I am standing on the deck looking out at the sky. Tonight’s sunset is an orange smear low down near the horizon, her usual grand tones stifled under a mass of menacing rain cloud. Indeed, the drizzle is already here; I am flattened against the wall, using the narrow gutter for shelter. The sunset is bookended by two tall trees, each rocking slightly in the wind, their leaves making the sound that leaves make when the wind forces them from their usual position. A sparrow flits in gracefully and disappears amongst the foliage, I hope to somewhere warm and dry. I am drawn to thoughts of sleeping wild. When I was younger (which is to say, a child, rather than all the rest of my life), I thought the plants would be protection, that I could lay out under them through storm and rain, and be kept dry and warm. Like so many untested assumptions of my youth, I was wrong.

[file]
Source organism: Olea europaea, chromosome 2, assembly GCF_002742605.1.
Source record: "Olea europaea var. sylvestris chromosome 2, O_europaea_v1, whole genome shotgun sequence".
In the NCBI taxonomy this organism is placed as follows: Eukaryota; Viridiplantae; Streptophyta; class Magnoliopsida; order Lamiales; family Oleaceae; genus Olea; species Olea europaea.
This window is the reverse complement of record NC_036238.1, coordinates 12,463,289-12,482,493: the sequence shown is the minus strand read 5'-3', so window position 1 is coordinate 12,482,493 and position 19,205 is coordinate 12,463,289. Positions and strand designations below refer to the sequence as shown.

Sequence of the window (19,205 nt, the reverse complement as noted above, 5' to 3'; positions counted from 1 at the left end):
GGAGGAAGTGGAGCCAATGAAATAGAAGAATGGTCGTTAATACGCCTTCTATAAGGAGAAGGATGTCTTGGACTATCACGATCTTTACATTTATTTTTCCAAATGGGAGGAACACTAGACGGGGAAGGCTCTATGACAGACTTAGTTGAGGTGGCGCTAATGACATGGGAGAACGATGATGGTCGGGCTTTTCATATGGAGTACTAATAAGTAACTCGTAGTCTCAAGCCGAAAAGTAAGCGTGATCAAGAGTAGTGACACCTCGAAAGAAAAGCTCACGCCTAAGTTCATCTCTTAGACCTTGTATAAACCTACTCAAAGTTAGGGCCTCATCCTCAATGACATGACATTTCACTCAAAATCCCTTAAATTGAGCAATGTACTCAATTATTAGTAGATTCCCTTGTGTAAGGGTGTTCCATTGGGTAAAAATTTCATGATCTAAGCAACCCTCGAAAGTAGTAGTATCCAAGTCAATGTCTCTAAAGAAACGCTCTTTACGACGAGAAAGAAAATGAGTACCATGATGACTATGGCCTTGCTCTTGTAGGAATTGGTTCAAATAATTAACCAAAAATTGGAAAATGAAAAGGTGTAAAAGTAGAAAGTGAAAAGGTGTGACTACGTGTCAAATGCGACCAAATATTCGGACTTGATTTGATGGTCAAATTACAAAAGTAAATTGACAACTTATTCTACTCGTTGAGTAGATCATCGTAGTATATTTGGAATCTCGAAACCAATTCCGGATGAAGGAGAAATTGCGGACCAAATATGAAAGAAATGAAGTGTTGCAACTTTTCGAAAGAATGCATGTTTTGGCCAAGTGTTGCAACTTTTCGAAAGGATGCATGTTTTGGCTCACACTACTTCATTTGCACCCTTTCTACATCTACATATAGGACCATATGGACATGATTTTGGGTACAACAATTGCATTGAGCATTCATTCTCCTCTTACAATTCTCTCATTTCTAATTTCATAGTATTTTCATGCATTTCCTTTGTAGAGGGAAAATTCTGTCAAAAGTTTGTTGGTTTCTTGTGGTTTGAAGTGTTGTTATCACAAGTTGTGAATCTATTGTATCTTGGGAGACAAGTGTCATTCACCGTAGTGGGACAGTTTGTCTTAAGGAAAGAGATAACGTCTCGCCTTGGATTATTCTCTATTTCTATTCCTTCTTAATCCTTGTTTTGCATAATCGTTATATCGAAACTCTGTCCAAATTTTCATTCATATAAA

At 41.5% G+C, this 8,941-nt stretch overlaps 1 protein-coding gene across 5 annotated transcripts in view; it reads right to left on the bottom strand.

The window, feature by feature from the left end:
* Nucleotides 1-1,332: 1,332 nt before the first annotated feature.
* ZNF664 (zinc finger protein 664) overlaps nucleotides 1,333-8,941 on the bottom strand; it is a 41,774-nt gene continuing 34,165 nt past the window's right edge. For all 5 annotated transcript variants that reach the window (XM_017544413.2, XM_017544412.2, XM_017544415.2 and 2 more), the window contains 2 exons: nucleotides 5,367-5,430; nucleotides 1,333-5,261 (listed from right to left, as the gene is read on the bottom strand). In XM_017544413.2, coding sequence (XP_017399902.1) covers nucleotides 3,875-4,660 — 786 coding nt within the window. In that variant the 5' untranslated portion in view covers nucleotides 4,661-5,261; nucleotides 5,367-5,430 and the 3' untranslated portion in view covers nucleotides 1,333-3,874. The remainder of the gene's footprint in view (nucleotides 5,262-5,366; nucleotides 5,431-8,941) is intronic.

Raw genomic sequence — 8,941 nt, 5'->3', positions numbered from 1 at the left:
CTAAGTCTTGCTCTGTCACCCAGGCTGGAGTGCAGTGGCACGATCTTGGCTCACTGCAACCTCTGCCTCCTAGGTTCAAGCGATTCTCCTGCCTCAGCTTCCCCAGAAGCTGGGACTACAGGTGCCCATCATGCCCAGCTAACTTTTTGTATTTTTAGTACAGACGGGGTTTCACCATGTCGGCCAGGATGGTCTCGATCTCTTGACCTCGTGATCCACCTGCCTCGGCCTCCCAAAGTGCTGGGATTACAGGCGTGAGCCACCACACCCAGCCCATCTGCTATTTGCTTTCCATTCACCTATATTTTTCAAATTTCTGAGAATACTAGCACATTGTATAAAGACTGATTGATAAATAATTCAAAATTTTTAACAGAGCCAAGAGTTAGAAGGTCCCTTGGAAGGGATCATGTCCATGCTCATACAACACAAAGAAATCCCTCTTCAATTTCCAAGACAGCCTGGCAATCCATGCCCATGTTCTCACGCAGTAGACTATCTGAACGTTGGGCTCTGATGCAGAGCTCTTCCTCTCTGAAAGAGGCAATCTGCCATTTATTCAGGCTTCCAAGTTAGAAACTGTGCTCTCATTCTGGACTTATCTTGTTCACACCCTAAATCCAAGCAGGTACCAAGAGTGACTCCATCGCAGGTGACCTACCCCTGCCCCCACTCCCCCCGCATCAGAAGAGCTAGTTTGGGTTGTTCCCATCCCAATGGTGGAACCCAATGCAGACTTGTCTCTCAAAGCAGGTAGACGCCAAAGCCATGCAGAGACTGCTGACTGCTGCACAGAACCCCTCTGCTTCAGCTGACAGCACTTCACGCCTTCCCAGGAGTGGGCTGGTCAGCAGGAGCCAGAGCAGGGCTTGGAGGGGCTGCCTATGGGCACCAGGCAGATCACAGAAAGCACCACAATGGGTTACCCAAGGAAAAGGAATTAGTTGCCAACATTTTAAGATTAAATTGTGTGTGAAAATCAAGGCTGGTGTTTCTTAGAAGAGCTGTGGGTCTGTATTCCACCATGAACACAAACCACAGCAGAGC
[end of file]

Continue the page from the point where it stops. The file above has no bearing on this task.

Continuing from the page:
The sky darkens and the orange fades, like a fire slowly dying. The wind picks up, shoving the trees around belligerently; there’s no real conviction behind the bluster, but enough to make me wish I had put on my jacket. I had nipped outside on an impulse, as the last rays of the sun caught my eye through the lounge window. I fold my arms around myself and wait, knowing it cannot be long. In this, I am correct, but only because I know what I expect when I think of a long time. The fire flickers and goes out. The sky is now wholly gray. The trees move and settle, move and settle, anxious to sleep but restless in nature. I allow myself a deep breath, and then I head inside.